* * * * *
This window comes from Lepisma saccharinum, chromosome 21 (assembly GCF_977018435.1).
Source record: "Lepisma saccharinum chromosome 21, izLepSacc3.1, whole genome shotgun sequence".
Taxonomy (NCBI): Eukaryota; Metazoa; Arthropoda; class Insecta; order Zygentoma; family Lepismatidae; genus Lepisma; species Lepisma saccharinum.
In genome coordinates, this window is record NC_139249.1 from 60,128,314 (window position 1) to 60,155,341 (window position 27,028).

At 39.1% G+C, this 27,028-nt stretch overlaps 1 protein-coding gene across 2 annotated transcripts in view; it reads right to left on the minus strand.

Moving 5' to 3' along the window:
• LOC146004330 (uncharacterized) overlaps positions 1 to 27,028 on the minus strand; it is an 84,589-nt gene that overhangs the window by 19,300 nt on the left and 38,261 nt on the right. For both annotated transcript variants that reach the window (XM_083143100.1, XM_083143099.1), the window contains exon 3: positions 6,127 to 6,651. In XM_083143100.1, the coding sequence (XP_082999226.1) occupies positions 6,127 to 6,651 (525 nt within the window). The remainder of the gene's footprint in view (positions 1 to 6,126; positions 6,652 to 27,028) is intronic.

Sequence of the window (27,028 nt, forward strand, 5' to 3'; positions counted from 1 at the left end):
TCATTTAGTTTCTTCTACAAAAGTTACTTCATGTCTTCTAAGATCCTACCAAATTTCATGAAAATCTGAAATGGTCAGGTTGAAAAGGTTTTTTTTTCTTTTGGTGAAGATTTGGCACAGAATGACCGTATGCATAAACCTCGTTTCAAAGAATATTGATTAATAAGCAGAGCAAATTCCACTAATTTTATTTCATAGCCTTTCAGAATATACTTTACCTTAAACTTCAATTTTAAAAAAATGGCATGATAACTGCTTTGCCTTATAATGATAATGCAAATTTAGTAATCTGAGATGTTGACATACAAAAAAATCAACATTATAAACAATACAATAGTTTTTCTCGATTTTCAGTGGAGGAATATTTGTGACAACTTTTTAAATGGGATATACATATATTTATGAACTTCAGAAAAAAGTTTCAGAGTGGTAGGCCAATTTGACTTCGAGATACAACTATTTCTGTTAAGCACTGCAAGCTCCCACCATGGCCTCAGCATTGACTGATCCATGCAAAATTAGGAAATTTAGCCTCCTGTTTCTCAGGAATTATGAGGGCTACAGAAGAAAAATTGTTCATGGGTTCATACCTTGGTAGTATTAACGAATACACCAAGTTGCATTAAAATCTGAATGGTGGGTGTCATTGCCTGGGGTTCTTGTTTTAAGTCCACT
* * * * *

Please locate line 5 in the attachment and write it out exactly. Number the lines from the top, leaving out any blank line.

At 39.1% G+C, this 27,028-nt stretch overlaps 1 protein-coding gene across 2 annotated transcripts in view; it reads right to left on the minus strand.